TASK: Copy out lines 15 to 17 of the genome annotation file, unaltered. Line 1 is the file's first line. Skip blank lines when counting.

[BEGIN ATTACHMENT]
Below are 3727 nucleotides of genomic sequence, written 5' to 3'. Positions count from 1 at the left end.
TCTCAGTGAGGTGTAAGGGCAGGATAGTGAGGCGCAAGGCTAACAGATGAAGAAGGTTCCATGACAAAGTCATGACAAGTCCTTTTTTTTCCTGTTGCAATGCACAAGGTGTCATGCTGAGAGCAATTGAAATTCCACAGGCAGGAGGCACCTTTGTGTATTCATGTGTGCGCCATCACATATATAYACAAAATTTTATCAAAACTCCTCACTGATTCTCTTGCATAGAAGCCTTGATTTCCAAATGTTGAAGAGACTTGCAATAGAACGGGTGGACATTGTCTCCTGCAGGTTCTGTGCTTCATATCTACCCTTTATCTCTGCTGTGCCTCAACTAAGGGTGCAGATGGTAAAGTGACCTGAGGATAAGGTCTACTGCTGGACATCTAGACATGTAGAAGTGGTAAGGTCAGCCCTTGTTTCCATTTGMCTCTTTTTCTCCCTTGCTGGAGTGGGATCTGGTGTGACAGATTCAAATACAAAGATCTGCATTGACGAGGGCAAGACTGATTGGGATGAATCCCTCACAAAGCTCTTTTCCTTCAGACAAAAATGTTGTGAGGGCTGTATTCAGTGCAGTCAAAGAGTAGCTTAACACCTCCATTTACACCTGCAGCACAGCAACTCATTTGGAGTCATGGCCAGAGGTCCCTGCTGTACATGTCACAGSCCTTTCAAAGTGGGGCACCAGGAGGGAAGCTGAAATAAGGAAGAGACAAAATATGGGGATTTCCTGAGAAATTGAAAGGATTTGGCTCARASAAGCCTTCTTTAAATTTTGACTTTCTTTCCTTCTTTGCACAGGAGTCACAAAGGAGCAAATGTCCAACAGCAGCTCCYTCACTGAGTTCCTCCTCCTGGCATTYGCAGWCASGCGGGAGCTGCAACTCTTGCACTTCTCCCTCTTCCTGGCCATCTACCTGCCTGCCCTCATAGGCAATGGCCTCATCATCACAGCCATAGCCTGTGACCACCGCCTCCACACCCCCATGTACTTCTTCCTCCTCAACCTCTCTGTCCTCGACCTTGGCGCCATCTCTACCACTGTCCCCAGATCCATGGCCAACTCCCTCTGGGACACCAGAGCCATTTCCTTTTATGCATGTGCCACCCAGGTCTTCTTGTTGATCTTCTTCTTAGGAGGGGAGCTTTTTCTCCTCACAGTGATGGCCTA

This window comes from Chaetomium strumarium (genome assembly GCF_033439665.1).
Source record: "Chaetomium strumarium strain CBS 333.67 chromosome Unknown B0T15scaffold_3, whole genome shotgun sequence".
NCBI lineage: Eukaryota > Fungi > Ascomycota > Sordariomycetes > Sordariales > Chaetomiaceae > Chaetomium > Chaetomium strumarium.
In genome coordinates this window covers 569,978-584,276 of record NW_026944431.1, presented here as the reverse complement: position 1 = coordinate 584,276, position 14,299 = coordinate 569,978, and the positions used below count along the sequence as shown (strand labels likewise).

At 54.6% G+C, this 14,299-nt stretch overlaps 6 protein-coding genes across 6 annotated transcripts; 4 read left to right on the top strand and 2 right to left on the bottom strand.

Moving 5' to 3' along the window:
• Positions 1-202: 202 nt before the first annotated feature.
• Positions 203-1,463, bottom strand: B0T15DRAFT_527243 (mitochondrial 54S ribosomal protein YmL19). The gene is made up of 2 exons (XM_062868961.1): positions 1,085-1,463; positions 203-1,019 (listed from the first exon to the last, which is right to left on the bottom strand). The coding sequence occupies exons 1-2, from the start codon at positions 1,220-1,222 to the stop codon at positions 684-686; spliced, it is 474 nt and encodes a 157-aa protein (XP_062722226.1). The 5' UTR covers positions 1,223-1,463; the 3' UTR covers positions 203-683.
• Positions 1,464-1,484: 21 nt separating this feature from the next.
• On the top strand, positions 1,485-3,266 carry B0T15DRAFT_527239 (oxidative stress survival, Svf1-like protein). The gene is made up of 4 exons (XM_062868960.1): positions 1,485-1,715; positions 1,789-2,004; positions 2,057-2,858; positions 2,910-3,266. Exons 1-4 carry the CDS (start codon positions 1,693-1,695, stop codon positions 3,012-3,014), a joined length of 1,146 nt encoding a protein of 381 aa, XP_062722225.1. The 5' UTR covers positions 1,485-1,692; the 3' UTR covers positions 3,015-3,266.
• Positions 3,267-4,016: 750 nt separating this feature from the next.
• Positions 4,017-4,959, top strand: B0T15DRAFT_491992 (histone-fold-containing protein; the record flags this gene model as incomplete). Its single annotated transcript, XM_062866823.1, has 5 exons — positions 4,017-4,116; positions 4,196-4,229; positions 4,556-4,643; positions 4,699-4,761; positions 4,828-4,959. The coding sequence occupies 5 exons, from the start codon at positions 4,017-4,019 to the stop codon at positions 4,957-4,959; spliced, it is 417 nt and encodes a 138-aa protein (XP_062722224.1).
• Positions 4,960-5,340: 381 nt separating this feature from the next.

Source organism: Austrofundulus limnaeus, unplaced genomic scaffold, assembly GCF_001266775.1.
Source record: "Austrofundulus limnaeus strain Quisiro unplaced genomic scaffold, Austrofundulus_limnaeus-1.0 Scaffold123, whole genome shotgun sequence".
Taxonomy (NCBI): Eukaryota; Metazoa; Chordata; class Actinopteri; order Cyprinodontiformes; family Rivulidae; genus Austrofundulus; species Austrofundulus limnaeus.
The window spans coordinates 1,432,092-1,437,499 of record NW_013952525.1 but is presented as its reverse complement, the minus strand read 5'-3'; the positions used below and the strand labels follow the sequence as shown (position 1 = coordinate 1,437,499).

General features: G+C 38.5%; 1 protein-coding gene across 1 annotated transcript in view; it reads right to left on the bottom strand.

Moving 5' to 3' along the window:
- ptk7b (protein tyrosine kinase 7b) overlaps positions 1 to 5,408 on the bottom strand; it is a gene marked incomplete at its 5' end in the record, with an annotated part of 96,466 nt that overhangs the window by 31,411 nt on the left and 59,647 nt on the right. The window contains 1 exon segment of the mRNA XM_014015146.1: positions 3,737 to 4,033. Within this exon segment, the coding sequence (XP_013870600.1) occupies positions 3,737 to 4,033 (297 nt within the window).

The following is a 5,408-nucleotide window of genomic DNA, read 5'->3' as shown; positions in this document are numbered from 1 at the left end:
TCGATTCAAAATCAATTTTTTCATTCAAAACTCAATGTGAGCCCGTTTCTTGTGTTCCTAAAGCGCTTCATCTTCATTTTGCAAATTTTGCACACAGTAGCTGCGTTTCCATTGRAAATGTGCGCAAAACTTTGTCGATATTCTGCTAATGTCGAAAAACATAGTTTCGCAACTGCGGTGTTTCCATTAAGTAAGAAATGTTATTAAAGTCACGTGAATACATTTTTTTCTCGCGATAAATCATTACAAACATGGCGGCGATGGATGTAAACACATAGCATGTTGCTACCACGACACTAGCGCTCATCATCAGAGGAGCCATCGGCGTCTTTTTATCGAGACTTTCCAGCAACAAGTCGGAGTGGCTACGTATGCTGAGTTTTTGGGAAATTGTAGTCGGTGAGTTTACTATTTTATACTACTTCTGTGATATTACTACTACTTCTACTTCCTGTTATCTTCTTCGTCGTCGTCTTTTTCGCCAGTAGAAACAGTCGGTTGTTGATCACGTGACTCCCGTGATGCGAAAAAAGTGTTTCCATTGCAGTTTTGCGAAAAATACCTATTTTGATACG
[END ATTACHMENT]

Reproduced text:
• Positions 4,960-5,340: 381 nt separating this feature from the next.

Source organism: Austrofundulus limnaeus, unplaced genomic scaffold, assembly GCF_001266775.1.
Source record: "Austrofundulus limnaeus strain Quisiro unplaced genomic scaffold, Austrofundulus_limnaeus-1.0 Scaffold123, whole genome shotgun sequence".